Celebrating the Past, Present, and Future of Fiber
By Sergejs Makovejs
Published: April 12, 2022
Fiber optic cabling is at the heart of our modern connected world, transmitting massive amounts of data daily. But the fiber we have come to depend upon bears little resemblance to its predecessors from just 20 years ago. The history of fiber is rich, and things are just getting started.
The evolution of fiber
Fiber was invented more than 50 years ago – and while still relatively young when compared to other communications technologies, it has undergone numerous evolutions.
The first iteration was simple: it connected homes and businesses to one another and allowed a back-and-forth flow of data. In the 1990s and 2000s there was a strong preference for low fiber dispersion to reduce the number of components in the network, hence avoiding hefty capital infrastructure investments.
As applications that rely on fiber became more complex, so too did the fiber itself. Around 10 years ago, the telecommunications industry began rapidly accelerating, creating a demand for better integration of fiber into appliances and technologies and the latest “growth spurt” in fiber innovation. Fiber was no longer an afterthought but rather one of the first considerations when designing a network.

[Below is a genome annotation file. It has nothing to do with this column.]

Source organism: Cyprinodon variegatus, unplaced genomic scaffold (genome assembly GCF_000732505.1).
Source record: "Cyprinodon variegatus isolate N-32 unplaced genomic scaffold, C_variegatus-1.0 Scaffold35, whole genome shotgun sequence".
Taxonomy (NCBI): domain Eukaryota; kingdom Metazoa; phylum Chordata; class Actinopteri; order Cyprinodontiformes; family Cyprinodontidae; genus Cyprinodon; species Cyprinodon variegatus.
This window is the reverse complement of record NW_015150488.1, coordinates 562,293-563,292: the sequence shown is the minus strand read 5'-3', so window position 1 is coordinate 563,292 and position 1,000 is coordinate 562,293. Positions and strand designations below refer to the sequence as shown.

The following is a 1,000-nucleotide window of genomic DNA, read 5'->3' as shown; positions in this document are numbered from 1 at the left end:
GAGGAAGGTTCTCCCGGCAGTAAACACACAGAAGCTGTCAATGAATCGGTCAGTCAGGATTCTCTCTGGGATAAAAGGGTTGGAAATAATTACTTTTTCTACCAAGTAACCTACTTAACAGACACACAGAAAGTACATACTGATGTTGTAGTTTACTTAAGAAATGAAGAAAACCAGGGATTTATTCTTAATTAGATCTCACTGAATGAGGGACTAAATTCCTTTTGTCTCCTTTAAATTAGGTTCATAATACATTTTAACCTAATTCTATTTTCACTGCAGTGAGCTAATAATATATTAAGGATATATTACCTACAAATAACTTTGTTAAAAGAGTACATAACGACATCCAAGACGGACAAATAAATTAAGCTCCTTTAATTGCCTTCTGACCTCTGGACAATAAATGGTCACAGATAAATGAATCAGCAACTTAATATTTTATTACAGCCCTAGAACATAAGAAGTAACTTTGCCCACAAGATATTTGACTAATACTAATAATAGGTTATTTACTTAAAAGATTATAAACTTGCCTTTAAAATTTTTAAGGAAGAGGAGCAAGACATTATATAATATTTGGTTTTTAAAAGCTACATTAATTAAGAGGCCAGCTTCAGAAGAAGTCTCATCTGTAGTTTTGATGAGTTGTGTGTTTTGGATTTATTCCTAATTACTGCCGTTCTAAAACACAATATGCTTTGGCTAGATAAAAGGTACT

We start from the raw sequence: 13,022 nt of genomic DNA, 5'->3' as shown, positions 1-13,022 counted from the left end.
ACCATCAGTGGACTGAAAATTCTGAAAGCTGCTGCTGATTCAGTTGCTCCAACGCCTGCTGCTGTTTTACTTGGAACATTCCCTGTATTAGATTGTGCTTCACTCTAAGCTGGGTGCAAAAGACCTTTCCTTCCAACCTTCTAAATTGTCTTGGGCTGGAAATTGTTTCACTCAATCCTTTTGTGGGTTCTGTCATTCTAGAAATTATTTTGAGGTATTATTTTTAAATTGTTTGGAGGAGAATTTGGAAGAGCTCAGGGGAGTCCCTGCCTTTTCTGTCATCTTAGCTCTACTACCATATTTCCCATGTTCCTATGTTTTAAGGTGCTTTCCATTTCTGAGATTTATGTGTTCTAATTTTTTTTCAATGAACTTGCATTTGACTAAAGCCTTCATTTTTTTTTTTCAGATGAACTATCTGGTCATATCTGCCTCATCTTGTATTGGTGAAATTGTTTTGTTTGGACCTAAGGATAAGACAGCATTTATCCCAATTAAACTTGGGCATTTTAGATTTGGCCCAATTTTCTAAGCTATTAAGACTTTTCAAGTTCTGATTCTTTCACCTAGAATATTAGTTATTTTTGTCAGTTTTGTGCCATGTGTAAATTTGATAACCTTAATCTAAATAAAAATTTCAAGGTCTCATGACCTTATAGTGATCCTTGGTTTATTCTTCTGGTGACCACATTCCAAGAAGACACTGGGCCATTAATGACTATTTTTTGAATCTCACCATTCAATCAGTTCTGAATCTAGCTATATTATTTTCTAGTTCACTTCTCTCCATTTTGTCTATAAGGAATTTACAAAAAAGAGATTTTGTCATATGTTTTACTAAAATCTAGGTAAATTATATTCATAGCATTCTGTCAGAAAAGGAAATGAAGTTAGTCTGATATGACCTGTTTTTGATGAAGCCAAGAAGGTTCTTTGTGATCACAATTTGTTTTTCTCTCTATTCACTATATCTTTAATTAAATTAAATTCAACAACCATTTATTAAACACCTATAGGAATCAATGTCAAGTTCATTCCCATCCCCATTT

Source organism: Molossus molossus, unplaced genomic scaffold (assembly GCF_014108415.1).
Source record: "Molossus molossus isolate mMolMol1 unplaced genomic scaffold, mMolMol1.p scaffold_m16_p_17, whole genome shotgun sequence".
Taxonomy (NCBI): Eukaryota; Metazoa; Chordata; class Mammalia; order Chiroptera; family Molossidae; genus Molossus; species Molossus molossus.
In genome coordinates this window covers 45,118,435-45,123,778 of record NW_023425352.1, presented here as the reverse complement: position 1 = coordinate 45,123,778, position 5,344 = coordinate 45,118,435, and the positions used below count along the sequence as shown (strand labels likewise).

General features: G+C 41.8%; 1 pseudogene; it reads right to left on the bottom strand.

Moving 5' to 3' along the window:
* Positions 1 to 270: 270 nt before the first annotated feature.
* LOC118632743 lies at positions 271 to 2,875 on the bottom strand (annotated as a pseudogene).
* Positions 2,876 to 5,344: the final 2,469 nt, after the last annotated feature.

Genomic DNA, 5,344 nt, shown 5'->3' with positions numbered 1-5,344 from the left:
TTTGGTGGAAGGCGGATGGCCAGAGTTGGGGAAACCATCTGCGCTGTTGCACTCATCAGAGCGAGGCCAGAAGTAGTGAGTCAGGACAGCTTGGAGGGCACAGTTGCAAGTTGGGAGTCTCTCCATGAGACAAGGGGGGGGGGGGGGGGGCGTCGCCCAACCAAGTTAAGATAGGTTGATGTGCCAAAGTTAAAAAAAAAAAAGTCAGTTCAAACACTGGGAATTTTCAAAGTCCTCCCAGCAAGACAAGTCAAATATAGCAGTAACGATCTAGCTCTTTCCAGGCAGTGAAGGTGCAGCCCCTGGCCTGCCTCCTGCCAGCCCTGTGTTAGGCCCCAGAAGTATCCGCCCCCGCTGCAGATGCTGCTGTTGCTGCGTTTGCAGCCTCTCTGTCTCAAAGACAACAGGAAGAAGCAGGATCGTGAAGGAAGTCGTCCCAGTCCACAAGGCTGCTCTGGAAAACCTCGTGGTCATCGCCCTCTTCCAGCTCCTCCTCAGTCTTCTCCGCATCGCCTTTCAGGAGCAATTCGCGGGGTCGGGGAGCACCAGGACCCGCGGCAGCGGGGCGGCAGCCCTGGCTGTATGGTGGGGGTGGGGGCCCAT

Today, the current state of fiber has taken integration to an entirely new level. Rather than just connecting disparate locations with long, straight cable runs, fiber now permeates facilities themselves. This required new kinds of optical fibers to withstand tight bends without incurring significant signal loss. Optical fiber attenuation is now also key to ensure high transmission data rates over long distances in the outside plant environment.
All of these evolutions are driven by one key consideration: a constantly increasing demand for bandwidth. Consumers and companies are using more and more data every day, and service providers must account for this demand without lag or signal loss. Just in the past few years, the remote work revolution sparked by the COVID-19 pandemic has drastically increased the demand and applied new pressure to offices, hotels, homes, and more. As we look to the next decade, fiber will only become more integral to how we stay connected.